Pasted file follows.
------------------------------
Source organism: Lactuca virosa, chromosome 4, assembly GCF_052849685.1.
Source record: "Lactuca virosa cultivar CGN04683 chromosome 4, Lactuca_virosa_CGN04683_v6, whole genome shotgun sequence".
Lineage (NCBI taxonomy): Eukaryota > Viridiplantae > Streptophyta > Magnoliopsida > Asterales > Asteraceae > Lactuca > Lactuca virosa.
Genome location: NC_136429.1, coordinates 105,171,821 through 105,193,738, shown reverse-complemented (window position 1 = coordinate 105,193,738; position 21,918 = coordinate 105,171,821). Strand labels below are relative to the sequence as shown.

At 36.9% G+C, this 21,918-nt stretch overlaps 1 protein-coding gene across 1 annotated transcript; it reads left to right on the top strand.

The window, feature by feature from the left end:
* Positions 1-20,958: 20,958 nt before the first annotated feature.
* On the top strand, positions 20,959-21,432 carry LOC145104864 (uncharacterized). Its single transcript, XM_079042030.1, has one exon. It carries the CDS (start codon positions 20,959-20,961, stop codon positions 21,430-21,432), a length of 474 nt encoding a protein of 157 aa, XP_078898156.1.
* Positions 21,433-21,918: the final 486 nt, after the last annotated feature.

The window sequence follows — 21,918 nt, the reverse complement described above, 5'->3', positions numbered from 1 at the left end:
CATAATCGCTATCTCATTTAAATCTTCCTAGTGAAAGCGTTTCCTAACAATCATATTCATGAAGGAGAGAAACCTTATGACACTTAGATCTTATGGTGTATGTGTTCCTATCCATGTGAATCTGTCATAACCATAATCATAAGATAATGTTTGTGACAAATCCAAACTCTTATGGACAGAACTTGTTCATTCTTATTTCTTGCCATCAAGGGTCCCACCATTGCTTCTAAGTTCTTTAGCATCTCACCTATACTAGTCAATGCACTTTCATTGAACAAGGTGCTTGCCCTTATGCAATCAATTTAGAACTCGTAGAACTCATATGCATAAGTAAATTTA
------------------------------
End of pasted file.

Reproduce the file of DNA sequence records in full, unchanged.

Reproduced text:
Source organism: Lactuca virosa, chromosome 4, assembly GCF_052849685.1.
Source record: "Lactuca virosa cultivar CGN04683 chromosome 4, Lactuca_virosa_CGN04683_v6, whole genome shotgun sequence".
Lineage (NCBI taxonomy): Eukaryota > Viridiplantae > Streptophyta > Magnoliopsida > Asterales > Asteraceae > Lactuca > Lactuca virosa.
Genome location: NC_136429.1, coordinates 105,171,821 through 105,193,738, shown reverse-complemented (window position 1 = coordinate 105,193,738; position 21,918 = coordinate 105,171,821). Strand labels below are relative to the sequence as shown.

At 36.9% G+C, this 21,918-nt stretch overlaps 1 protein-coding gene across 1 annotated transcript; it reads left to right on the top strand.

The window, feature by feature from the left end:
* Positions 1-20,958: 20,958 nt before the first annotated feature.
* On the top strand, positions 20,959-21,432 carry LOC145104864 (uncharacterized). Its single transcript, XM_079042030.1, has one exon. It carries the CDS (start codon positions 20,959-20,961, stop codon positions 21,430-21,432), a length of 474 nt encoding a protein of 157 aa, XP_078898156.1.
* Positions 21,433-21,918: the final 486 nt, after the last annotated feature.

The window sequence follows — 21,918 nt, the reverse complement described above, 5'->3', positions numbered from 1 at the left end:
CATAATCGCTATCTCATTTAAATCTTCCTAGTGAAAGCGTTTCCTAACAATCATATTCATGAAGGAGAGAAACCTTATGACACTTAGATCTTATGGTGTATGTGTTCCTATCCATGTGAATCTGTCATAACCATAATCATAAGATAATGTTTGTGACAAATCCAAACTCTTATGGACAGAACTTGTTCATTCTTATTTCTTGCCATCAAGGGTCCCACCATTGCTTCTAAGTTCTTTAGCATCTCACCTATACTAGTCAATGCACTTTCATTGAACAAGGTGCTTGCCCTTATGCAATCAATTTAGAACTCGTAGAACTCATATGCATAAGTAAATTTA